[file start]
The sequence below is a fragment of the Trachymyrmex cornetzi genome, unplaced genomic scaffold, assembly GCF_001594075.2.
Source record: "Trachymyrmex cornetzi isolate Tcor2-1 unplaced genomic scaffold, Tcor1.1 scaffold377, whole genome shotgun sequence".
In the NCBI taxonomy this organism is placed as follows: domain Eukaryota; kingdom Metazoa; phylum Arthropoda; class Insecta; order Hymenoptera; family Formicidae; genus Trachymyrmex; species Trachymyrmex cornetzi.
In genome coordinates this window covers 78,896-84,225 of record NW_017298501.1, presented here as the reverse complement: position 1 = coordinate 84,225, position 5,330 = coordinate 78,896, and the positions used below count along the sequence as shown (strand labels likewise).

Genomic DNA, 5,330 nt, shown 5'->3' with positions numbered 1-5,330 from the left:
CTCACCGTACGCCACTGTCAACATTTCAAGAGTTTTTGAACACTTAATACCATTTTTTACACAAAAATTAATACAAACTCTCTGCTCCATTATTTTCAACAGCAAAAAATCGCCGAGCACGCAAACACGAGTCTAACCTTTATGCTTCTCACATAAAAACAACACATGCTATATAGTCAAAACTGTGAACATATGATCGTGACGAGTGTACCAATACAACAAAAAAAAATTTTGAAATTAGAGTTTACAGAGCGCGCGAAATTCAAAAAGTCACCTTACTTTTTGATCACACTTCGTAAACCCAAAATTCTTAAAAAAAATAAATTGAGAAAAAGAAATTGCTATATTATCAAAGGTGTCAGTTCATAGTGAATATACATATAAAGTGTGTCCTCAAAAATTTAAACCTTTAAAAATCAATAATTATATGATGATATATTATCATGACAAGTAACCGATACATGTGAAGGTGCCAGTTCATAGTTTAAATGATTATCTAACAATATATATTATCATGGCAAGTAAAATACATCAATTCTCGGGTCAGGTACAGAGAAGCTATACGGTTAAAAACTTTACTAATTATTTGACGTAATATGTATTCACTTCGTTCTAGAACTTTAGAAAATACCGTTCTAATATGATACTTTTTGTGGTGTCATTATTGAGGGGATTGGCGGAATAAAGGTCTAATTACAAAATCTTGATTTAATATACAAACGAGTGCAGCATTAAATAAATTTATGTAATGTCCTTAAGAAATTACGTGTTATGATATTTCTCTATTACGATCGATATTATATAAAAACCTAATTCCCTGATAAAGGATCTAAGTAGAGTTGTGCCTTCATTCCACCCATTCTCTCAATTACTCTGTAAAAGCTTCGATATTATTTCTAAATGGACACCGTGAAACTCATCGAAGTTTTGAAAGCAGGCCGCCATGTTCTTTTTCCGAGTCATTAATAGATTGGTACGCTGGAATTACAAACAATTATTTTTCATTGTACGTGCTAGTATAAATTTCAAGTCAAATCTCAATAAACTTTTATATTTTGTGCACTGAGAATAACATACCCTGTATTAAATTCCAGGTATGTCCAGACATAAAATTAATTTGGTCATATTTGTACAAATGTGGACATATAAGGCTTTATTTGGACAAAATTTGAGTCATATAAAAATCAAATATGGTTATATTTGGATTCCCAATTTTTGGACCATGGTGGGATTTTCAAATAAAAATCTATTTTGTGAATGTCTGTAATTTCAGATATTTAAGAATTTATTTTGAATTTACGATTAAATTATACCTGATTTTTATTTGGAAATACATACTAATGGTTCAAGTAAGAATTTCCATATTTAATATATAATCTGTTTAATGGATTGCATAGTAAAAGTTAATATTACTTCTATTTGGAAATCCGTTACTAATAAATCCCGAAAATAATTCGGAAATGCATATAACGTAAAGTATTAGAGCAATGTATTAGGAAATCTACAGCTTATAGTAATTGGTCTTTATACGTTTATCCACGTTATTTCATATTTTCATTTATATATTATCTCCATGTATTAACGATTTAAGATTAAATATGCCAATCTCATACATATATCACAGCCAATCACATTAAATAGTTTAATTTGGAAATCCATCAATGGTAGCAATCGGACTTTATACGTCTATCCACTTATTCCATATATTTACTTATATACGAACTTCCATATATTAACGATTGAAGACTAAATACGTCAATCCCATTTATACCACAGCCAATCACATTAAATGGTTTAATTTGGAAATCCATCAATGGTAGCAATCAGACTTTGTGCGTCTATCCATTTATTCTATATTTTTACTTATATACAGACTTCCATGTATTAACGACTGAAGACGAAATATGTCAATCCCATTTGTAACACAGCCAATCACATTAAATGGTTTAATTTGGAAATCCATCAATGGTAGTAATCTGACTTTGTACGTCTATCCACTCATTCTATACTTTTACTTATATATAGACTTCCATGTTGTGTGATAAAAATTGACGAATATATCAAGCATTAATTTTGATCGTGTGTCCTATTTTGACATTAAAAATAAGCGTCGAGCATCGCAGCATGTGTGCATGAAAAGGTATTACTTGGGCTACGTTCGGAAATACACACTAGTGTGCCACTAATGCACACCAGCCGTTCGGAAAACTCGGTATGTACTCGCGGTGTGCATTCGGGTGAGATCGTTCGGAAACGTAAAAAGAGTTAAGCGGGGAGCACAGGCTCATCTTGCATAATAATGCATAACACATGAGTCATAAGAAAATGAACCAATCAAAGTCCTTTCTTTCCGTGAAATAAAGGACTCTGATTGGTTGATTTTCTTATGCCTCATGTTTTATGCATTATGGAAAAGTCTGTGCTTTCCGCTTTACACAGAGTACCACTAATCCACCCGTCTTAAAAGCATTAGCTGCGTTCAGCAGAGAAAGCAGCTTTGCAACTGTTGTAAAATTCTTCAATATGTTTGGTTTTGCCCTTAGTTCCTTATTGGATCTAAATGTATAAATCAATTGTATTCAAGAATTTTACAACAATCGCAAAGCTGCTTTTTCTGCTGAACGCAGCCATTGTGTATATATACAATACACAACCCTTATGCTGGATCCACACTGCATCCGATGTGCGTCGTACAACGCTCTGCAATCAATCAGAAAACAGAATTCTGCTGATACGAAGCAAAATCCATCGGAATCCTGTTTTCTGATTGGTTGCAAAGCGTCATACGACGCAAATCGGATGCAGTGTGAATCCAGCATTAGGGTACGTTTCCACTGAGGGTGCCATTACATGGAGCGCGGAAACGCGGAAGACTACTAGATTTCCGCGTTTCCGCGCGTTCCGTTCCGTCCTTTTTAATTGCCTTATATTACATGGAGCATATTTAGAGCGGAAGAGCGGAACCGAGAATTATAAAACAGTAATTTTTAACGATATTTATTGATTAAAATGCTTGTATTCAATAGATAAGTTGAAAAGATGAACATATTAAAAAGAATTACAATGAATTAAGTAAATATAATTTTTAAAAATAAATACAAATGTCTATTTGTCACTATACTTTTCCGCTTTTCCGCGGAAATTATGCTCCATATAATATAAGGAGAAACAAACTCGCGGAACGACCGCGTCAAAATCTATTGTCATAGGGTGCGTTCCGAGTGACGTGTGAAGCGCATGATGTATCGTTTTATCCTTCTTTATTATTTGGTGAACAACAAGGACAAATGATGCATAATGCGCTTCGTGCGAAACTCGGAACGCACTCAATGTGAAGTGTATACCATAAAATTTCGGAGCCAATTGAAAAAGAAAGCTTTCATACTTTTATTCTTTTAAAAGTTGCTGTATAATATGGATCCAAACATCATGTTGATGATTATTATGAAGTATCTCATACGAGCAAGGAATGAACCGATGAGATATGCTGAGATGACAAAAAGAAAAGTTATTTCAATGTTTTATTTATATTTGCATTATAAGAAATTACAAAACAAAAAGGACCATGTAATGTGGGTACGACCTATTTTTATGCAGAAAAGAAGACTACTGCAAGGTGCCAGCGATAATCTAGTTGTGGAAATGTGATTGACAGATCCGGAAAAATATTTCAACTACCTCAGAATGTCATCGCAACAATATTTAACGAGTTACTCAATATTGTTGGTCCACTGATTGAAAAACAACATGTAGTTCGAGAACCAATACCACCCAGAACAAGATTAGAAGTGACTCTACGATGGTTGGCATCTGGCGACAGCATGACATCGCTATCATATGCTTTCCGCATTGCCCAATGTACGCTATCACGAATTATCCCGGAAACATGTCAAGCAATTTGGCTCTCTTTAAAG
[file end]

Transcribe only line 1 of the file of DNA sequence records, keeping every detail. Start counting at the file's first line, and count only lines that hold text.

The sequence below is a fragment of the Trachymyrmex cornetzi genome, unplaced genomic scaffold, assembly GCF_001594075.2.